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Acta Neuropathol. 1999 Jan;97(1):57-62.

Naturally occurring GM2 gangliosidosis in two Muntjak deer with pathological and biochemical features of human classical Tay-Sachs disease (type B GM2 gangliosidosis).

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  • 1Department of Biomedical Sciences and Pathobiology, Virginia Maryland Regional College of Veterinary Medicine, Blacksburg 24061-0442, USA.

Abstract

Two juvenile sibling male Muntjak deer (Muntiacus muntjak) with histories of depression, ataxia, circling and visual deficits were studied. Cerebrospinal fluid analyses revealed vacuolated macrophages that contained long parallel needle-like intracytoplasmic inclusions. Light microscopically, nerve cell bodies throughout the brain, ganglion cells within the retina and neurons in the myenteric plexuses were variably swollen and had pale granular to finely vacuolated eosinophilic cytoplasm. Neuronal cytoplasm stained specifically with sudan black and Luxolfast blue stains. Within the brain there were occasional axonal spheroids, foci of astrogliosis and scattered microglial cells with abundant pale foamy cytoplasm. Electron microscopy of the brain and retina revealed numerous neurons and ganglion cells, respectively, with multiple membrane-bound structures that contained compact electron-dense membranous whorls and fewer parallel membranous stacks. Thin layer chromatography of total lipid extracts of the cerebral cortex of both cases revealed massive accumulation of G(M2) ganglioside. Crude kidney extracts of the two affected deer were able to hydrolyze 4-methylumbelliferyl beta-GlcNAc, but not 4-methylumbelliferyl beta-GlcNAc-6-sulfate, indicating the defect of beta-hexosaminidase A. Cellogel electrophoresis of the kidney extracts also revealed the deficiency of beta-hexosaminidase A in the two deer. It is concluded that these two deer had the biochemical lesion identical to that of human type B G(M2) gangliosidosis (classical Tay-Sachs disease).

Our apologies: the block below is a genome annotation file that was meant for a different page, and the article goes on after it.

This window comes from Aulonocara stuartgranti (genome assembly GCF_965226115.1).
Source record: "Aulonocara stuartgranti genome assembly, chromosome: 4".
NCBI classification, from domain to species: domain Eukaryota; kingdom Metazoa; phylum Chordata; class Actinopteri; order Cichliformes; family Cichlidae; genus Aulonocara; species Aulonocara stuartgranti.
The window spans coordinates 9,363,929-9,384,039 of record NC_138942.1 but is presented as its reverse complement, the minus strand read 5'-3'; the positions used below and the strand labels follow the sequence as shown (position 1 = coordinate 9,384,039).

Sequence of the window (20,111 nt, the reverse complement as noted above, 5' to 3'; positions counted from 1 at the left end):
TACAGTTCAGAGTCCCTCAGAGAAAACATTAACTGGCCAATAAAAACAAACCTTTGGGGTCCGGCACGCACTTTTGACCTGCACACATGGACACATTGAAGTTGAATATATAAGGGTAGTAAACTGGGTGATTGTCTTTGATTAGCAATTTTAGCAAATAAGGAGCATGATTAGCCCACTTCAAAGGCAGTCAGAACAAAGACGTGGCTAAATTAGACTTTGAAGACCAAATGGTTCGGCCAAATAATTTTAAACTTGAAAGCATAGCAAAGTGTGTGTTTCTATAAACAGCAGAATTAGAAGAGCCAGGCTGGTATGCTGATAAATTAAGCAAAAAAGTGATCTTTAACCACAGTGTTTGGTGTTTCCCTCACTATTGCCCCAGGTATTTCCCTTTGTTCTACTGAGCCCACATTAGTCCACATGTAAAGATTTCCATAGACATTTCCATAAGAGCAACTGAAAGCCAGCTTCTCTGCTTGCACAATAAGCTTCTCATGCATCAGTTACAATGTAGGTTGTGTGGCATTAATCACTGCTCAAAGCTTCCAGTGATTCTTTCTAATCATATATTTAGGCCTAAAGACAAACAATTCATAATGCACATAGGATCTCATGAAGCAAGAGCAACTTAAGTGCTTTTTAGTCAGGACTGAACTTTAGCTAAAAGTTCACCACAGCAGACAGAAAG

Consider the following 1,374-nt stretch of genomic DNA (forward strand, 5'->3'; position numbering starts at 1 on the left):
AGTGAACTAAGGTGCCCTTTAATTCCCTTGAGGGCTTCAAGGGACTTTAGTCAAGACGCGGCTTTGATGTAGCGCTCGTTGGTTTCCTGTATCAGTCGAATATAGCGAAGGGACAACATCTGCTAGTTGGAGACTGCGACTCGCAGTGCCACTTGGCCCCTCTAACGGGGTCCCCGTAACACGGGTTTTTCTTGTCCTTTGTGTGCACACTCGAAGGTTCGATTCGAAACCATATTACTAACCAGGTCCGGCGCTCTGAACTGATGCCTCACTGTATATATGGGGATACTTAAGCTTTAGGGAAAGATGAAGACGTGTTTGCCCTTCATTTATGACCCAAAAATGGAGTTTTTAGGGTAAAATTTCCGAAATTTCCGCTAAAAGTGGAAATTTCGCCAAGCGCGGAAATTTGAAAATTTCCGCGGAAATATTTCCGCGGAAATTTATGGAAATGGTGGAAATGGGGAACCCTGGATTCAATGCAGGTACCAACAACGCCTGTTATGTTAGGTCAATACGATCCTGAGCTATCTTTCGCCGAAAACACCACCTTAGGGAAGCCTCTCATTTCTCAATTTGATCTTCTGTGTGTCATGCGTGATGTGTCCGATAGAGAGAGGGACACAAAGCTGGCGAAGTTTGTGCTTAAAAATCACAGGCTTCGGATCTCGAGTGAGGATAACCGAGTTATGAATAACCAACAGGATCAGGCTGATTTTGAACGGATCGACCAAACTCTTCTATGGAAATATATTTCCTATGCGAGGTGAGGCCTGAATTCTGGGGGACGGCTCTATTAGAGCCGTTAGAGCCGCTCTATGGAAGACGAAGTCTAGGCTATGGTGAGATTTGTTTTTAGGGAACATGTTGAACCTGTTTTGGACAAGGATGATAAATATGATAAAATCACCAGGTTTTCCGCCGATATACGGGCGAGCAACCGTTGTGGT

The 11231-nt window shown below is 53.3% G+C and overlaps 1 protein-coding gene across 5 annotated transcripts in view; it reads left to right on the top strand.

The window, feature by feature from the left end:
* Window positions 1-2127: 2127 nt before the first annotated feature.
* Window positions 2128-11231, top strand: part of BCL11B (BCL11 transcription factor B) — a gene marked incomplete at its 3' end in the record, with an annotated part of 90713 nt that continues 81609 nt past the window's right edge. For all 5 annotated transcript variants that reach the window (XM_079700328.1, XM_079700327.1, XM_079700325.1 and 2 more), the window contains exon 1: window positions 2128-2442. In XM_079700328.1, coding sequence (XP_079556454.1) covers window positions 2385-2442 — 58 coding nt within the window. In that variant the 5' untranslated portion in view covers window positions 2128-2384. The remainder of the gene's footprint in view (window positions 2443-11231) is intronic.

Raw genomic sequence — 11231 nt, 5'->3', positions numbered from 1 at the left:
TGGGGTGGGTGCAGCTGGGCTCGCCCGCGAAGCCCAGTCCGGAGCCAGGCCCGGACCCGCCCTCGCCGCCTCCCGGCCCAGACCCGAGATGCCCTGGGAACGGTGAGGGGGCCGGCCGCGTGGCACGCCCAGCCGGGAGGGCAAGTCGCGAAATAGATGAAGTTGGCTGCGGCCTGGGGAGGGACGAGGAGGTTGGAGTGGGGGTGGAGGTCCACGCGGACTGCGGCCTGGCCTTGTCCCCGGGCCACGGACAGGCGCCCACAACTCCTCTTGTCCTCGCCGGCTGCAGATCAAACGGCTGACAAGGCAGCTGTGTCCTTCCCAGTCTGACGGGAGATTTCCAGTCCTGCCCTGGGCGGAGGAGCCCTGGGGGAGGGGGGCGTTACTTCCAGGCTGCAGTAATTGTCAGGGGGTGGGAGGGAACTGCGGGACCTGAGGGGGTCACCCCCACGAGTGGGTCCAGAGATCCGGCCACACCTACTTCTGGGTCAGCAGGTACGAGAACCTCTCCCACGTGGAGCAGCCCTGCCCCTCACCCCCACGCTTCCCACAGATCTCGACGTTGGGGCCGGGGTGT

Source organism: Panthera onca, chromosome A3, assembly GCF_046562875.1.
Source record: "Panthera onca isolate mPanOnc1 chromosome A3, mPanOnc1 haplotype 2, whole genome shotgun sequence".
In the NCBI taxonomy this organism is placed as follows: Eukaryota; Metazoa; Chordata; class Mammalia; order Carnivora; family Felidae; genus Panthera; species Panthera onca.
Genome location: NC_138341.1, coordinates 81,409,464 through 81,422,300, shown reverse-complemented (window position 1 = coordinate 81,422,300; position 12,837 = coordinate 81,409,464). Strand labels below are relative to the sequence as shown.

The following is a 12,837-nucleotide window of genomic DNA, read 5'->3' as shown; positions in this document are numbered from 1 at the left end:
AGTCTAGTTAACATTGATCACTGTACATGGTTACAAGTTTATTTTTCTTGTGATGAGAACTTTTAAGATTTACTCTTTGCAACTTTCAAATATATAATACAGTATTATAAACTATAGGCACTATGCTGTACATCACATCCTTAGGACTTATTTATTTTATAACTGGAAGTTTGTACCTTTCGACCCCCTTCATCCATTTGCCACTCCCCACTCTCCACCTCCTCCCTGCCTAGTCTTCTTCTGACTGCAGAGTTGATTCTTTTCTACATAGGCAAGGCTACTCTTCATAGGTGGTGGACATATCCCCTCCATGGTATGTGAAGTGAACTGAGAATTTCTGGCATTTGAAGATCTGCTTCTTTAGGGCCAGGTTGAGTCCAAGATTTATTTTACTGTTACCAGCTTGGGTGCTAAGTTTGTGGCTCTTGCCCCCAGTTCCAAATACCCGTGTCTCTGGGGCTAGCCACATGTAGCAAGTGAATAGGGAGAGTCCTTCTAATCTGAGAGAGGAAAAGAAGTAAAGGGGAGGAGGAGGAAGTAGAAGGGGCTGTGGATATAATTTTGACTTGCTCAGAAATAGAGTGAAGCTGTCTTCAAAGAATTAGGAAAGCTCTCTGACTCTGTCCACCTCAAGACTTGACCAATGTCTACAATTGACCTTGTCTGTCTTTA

PMID:
9930895
[PubMed - indexed for MEDLINE]
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